A world-renowned Aberdeenshire arts centre has reworked £1.75 million expansion plans, after re-evaluating priorities during the pandemic.
The Scottish Sculpture Workshop (SSW) has rethought its development project to bring forward new facilities, including a creative community making space, expanded ceramics studios and a refurbished artist studio, more quickly.
Building work at the centre, in Lumsden, is expected to begin in October and be completed within seven months.
Plans for the overhaul of the internationally recognised facility were approved by Aberdeenshire Council a year ago.
But fundraising has been challenging during the coronavirus crisis, prompting a rethink to deliver the most-needed improvements first.
SSW director, Sam Trotman, told us: “A lot of trusts and funds have moved their capital into direct Covid response.
“This was absolutely needed, but it made our fundraising a bit harder.
“However, local organisation, the Bently Foundation, supported a big chunk of this first phase and we will be going on to match against that.
“This is an exciting moment for SSW and phase one of an ambitious plan ahead, where we open up our site and our organisation, and improve facilities and access for artists and the local communities.
“We wanted to take a phased approach after reflecting on what happened with Covid and finding what can be done locally.”
Collective Architecture will oversee the redevelopment, which will make more of space overlooking Main Street, Lumsden, which is currently used as offices.
The community making space – a room for people to come and meet and make art, will be installed there instead.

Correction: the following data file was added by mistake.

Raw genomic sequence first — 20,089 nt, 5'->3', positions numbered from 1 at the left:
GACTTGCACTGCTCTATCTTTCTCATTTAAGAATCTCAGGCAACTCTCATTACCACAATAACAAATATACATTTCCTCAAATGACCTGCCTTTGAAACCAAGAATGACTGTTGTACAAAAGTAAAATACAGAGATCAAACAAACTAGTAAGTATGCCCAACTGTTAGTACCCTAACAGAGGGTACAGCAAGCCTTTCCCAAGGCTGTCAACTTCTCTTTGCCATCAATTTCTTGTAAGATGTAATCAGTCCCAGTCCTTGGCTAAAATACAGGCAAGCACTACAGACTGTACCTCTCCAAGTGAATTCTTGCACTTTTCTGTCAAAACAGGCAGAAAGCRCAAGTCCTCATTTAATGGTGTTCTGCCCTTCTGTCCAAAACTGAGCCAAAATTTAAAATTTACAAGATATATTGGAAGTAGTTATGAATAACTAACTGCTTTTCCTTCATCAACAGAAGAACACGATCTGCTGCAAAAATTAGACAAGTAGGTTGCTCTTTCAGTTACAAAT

The revamp will also increase the capacity and improve access to one of the most popular parts of the workshop – the ceramics studio.
Access will also be bettered at the residency accommodation, used by the many visitors travelling to Lumsden to work at the centre.
The office is being relocated to the heart of the complex to allow better navigation between the different studios.
“This work will open it up and make it all feel a bit more public,” Ms Trotman added.
Founded by sculptor Fred Bushe in 1979, SSW provides dedicated foundry, metal, wood and ceramics workshops for local, national and international visiting artists.
Fundraising is already underway for the phase two work, which will include an accessible bedroom in the residential bothy, which houses a communal kitchen currently.
New foundry and casting spaces and wood and metal workshops will also be brought to the Lumsden arts centre in the second stage of the development.
SSW planners are looking to make the most of energy capture and storage on the site as they prioritise the environmental crisis in the redesign.